Pfizer opens review for global Lipitor account

NEW YORK: Pfizer has put its global Lipitor account up for review, two and a half years after it awarded the business to a consortium of WPP firms, led by Cohn & Wolfe and Burson-Marsteller.

NEW YORK: Pfizer has put its global Lipitor account up for review, two and a half years after it awarded the business to a consortium of WPP firms, led by Cohn & Wolfe and Burson-Marsteller.

Pitches are set to take place within the next few weeks, PRWeek has learned. Paul Fitzhenry, senior director of corporate media relations at Pfizer, confirmed that a review was underway, but would not discuss specifics about the account, WPP's work on the business, or the reasons for the review.

Lipitor had global sales of $11.58 billion in the 12 months up to July 2006, according to IMS Health, making it the world's biggest-selling drug. In late 2003, Pfizer asked the three largest holding companies, WPP, Interpublic, and Omnicom, to assemble cross-brand PR teams to pitch for its cardiovascular franchise, which included Lipitor, Caduet, and Norvasc.

Omnicom eventually dropped out of the running, and WPP won the business by creating a group called WPP Health Success, which was staffed primarily by C&W and Burson, but with help from Hill & Knowlton and Feinstein Kean Healthcare, as well.

This review effectively closes the chapter on WPP Health Success, as this business was its only client.

Considering the groundbreaking nature of Pfizer's move in 2004, few are shocked that it is looking again, even within WPP. "We weren't surprised," said C&W CEO Donna Imperato. "I think it would be very good for them to go with the single-agency model."

The current review is for Lipitor alone, not as part of the whole cardiovascular category. A source says that Feinstein Kean continues to support Caduet in the US and Burson supports Caduet globally, but Fitzhenry would not confirm this.

In September, PRWeek reported that Pfizer had handed the global account for its new Lipitor combination statin - torcetrapib/atorvastatin (T/A) - to Weber Shandwick after a four-way agency shootout. The firm would not be conflicted from competing for Lipitor, and a source close to the review says WS is pitching the business. Other firms are said to be Fleishman-Hillard, APCO Worldwide, and GCI Group. Fitzhenry declined to discuss agencies being considered.

Prior to the holding-company pitch, Lipitor was handled by Ketchum. The firm still works with the brand in the UK.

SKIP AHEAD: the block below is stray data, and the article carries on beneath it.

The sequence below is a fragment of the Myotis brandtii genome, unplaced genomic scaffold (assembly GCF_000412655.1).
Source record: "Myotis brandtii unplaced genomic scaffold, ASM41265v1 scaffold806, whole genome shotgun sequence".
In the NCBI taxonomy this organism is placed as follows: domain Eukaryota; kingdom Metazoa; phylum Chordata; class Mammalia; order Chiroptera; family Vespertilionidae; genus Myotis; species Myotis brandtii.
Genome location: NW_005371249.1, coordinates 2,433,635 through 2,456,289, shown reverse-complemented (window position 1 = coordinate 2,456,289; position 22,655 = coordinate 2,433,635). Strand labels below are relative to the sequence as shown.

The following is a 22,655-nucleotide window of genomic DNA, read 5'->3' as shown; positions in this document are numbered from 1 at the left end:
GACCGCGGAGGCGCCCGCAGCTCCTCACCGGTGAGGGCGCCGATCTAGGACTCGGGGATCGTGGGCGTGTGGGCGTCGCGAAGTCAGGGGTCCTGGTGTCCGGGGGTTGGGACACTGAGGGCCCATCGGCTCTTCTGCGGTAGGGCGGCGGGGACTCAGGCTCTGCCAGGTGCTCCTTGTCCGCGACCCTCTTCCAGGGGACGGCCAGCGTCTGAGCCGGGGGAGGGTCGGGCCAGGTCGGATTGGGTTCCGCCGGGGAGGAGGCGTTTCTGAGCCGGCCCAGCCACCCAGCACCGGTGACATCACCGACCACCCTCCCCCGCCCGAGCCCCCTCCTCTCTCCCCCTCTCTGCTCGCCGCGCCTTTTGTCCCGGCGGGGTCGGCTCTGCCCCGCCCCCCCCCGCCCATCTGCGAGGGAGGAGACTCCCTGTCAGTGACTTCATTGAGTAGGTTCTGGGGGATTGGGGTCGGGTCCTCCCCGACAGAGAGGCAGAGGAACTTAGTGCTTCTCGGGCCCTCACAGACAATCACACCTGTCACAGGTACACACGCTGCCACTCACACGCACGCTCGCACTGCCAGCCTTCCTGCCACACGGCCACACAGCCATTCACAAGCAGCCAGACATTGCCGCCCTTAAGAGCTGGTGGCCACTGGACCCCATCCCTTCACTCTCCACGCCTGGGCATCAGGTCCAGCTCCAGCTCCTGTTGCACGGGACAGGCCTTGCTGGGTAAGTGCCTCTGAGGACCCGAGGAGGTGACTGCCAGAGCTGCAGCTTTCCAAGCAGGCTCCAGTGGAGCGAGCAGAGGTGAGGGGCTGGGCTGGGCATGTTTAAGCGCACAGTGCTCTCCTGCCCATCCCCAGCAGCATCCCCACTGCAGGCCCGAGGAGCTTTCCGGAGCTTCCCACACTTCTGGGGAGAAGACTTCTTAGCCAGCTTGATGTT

When the WPP Health Success win was announced, skeptics were doubtful that brands within the same marketing discipline - and part of the same holding company - would be willing and able to collaborate effectively with their competitors and share best talent and best ideas freely. But WPP has been a big proponent of intra-parent-company accounts, and, under the leadership of CEO Martin Sorrell, WPP was particularly vocal about its capabilities at that time.

Industry experts say these teams can work well, but the process has conflicts. "Potentially, it is a really fine idea that is fraught with executional challenges, including ensuring that you have a viable team effort from across different profit centers and eliminating any kinds of potential politicking that would potentially emerge," said Stephen Boehler, founder of Mercer Island Group, a marketing consultancy.

Personnel changes can also imperil accounts, and WPP's Health Success was not immune to those problems. The original account leader Kathryn Metcalfe, EVP and GM of C&W's healthcare practice, left the firm nine months after the account was awarded to take a post at Novartis. Ame Wadler, chair of Burson's healthcare practice and now chief strategic officer, took over the management of the relationship after her departure.

PR firms are facing an increasingly tough hiring market, particularly in healthcare. That combined with the tight procurement controls in the pharma sector make servicing these pieces of business extremely challenging.

"Healthcare is going to be the single greatest area of growth for the next decade," said Boehler. "I don't see any way around that kind of tension increasing."

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